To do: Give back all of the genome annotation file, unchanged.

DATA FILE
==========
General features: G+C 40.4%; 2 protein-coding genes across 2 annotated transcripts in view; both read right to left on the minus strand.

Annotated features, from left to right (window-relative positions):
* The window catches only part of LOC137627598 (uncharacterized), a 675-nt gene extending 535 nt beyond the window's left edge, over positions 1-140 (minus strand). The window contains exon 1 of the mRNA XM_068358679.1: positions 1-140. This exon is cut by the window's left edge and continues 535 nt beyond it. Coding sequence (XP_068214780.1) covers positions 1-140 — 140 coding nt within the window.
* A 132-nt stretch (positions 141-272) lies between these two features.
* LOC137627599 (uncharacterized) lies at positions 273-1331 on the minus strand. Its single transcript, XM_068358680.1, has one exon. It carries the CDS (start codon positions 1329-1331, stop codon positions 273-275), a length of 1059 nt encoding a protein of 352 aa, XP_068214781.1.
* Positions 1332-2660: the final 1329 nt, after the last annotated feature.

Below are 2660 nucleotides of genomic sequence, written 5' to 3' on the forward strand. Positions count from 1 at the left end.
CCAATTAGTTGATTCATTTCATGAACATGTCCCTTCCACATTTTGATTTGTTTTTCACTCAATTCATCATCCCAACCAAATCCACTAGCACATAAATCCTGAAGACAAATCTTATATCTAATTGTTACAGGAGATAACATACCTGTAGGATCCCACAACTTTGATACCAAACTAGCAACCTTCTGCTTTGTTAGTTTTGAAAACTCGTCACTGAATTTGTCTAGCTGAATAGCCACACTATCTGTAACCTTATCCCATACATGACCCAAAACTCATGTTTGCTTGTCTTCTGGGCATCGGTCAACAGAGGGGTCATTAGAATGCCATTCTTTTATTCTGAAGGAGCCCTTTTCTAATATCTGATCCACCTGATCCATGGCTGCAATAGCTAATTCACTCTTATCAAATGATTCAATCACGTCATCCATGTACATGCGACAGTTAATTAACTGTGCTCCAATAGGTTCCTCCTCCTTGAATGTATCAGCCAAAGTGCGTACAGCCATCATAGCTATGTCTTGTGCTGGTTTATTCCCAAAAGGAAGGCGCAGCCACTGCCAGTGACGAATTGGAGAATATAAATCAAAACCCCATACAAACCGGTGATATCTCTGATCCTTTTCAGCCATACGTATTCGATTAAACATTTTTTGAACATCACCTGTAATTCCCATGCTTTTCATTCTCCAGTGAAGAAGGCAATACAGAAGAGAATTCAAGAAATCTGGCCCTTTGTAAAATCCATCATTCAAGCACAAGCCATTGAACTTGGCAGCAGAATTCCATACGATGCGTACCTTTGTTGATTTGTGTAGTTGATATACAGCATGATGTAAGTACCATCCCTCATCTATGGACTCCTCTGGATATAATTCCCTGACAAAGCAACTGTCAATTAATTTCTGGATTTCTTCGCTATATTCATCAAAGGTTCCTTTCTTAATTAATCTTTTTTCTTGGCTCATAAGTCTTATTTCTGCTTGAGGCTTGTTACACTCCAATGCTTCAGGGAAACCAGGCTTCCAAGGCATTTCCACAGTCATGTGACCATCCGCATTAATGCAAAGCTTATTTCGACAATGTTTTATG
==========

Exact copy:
General features: G+C 40.4%; 2 protein-coding genes across 2 annotated transcripts in view; both read right to left on the minus strand.

Annotated features, from left to right (window-relative positions):
* The window catches only part of LOC137627598 (uncharacterized), a 675-nt gene extending 535 nt beyond the window's left edge, over positions 1-140 (minus strand). The window contains exon 1 of the mRNA XM_068358679.1: positions 1-140. This exon is cut by the window's left edge and continues 535 nt beyond it. Coding sequence (XP_068214780.1) covers positions 1-140 — 140 coding nt within the window.
* A 132-nt stretch (positions 141-272) lies between these two features.
* LOC137627599 (uncharacterized) lies at positions 273-1331 on the minus strand. Its single transcript, XM_068358680.1, has one exon. It carries the CDS (start codon positions 1329-1331, stop codon positions 273-275), a length of 1059 nt encoding a protein of 352 aa, XP_068214781.1.
* Positions 1332-2660: the final 1329 nt, after the last annotated feature.

Below are 2660 nucleotides of genomic sequence, written 5' to 3' on the forward strand. Positions count from 1 at the left end.
CCAATTAGTTGATTCATTTCATGAACATGTCCCTTCCACATTTTGATTTGTTTTTCACTCAATTCATCATCCCAACCAAATCCACTAGCACATAAATCCTGAAGACAAATCTTATATCTAATTGTTACAGGAGATAACATACCTGTAGGATCCCACAACTTTGATACCAAACTAGCAACCTTCTGCTTTGTTAGTTTTGAAAACTCGTCACTGAATTTGTCTAGCTGAATAGCCACACTATCTGTAACCTTATCCCATACATGACCCAAAACTCATGTTTGCTTGTCTTCTGGGCATCGGTCAACAGAGGGGTCATTAGAATGCCATTCTTTTATTCTGAAGGAGCCCTTTTCTAATATCTGATCCACCTGATCCATGGCTGCAATAGCTAATTCACTCTTATCAAATGATTCAATCACGTCATCCATGTACATGCGACAGTTAATTAACTGTGCTCCAATAGGTTCCTCCTCCTTGAATGTATCAGCCAAAGTGCGTACAGCCATCATAGCTATGTCTTGTGCTGGTTTATTCCCAAAAGGAAGGCGCAGCCACTGCCAGTGACGAATTGGAGAATATAAATCAAAACCCCATACAAACCGGTGATATCTCTGATCCTTTTCAGCCATACGTATTCGATTAAACATTTTTTGAACATCACCTGTAATTCCCATGCTTTTCATTCTCCAGTGAAGAAGGCAATACAGAAGAGAATTCAAGAAATCTGGCCCTTTGTAAAATCCATCATTCAAGCACAAGCCATTGAACTTGGCAGCAGAATTCCATACGATGCGTACCTTTGTTGATTTGTGTAGTTGATATACAGCATGATGTAAGTACCATCCCTCATCTATGGACTCCTCTGGATATAATTCCCTGACAAAGCAACTGTCAATTAATTTCTGGATTTCTTCGCTATATTCATCAAAGGTTCCTTTCTTAATTAATCTTTTTTCTTGGCTCATAAGTCTTATTTCTGCTTGAGGCTTGTTACACTCCAATGCTTCAGGGAAACCAGGCTTCCAAGGCATTTCCACAGTCATGTGACCATCCGCATTAATGCAAAGCTTATTTCGACAATGTTTTATG